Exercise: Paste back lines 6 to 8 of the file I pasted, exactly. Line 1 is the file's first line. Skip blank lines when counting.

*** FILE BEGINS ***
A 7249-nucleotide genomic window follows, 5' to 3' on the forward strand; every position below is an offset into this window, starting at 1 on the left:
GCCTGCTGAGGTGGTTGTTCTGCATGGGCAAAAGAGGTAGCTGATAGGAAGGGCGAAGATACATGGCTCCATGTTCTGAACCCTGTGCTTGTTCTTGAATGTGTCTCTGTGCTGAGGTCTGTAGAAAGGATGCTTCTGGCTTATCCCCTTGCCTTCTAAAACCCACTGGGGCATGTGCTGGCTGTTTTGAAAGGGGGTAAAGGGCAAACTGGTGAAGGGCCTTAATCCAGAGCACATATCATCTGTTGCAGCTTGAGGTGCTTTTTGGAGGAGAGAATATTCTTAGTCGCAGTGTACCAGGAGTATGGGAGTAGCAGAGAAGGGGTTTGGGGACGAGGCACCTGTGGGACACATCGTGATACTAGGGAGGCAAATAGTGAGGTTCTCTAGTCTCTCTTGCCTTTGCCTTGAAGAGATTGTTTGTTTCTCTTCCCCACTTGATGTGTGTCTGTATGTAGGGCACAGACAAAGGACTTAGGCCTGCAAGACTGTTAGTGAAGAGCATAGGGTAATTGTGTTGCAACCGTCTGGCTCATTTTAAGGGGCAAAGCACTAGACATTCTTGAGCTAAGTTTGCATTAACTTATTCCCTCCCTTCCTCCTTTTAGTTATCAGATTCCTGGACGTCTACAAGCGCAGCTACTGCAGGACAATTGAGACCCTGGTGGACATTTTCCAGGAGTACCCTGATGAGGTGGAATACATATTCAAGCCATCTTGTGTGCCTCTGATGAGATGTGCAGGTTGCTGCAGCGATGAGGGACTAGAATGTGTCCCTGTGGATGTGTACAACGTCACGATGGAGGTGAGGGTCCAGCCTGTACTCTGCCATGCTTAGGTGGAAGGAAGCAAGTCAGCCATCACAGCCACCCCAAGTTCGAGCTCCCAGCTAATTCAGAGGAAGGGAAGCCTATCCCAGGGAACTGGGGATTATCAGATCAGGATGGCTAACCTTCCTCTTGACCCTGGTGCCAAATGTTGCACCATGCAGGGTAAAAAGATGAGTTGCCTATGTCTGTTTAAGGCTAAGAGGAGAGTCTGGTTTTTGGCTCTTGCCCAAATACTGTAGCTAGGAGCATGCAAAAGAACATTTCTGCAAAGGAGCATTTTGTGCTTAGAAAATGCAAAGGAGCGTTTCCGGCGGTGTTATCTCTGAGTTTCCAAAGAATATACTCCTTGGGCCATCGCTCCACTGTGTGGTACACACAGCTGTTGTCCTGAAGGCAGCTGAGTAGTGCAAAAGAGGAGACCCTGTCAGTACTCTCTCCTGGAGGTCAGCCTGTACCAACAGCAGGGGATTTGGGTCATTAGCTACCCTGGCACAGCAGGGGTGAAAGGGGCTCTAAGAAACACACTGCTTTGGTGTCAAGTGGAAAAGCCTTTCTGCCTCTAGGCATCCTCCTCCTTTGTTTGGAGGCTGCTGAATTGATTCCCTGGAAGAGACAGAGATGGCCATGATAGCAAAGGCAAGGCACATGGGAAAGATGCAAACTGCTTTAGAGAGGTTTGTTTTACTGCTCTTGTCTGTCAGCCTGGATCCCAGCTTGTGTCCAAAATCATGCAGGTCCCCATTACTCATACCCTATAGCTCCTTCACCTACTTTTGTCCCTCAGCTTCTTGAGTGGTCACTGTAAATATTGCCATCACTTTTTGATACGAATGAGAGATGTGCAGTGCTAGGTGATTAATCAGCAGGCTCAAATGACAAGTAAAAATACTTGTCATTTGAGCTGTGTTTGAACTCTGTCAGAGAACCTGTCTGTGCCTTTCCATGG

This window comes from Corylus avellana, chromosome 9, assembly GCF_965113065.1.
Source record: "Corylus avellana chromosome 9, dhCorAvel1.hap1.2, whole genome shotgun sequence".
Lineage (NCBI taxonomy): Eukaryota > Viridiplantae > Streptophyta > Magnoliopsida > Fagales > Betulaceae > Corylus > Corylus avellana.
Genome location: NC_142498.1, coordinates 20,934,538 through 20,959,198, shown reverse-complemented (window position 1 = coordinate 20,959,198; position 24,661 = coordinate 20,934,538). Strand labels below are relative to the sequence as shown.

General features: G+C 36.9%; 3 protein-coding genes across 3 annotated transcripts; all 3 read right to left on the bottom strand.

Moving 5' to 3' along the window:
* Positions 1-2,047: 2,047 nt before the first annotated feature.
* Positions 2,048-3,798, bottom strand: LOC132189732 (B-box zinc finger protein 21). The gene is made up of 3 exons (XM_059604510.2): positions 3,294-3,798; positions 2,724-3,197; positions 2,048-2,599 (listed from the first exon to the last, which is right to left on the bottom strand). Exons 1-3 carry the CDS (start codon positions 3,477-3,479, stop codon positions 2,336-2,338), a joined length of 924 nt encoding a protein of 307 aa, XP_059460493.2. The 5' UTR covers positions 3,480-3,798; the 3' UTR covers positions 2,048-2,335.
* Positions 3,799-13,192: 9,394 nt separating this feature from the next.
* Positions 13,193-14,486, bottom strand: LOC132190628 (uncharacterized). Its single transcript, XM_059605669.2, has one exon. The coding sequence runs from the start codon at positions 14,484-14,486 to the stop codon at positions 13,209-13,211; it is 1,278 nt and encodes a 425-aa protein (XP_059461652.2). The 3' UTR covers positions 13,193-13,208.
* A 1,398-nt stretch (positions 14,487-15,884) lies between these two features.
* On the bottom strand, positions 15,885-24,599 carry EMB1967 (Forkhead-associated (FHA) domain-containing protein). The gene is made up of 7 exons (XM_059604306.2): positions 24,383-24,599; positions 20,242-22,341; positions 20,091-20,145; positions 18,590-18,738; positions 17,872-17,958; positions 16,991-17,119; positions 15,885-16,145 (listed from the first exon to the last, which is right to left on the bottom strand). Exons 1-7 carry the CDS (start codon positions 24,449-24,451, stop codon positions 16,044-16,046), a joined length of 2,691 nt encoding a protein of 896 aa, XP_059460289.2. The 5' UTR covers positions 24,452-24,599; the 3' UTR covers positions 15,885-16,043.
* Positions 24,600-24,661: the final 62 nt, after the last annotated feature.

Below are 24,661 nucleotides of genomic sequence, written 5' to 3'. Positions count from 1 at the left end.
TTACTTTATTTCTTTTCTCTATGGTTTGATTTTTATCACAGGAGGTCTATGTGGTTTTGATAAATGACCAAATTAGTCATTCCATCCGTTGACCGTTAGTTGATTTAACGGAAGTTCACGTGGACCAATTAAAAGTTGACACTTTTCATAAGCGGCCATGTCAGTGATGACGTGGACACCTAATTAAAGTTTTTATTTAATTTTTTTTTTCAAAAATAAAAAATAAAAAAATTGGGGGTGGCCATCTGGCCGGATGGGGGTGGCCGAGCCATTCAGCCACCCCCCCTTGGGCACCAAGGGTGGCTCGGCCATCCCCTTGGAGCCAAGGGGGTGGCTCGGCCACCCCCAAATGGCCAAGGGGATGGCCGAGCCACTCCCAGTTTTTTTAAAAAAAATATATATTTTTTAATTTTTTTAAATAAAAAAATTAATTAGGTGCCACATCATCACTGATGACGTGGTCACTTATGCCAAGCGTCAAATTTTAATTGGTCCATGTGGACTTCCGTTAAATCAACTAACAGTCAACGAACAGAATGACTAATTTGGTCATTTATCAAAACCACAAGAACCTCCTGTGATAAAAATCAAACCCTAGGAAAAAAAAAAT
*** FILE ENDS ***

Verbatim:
Genome location: NC_142498.1, coordinates 20,934,538 through 20,959,198, shown reverse-complemented (window position 1 = coordinate 20,959,198; position 24,661 = coordinate 20,934,538). Strand labels below are relative to the sequence as shown.

General features: G+C 36.9%; 3 protein-coding genes across 3 annotated transcripts; all 3 read right to left on the bottom strand.

Moving 5' to 3' along the window: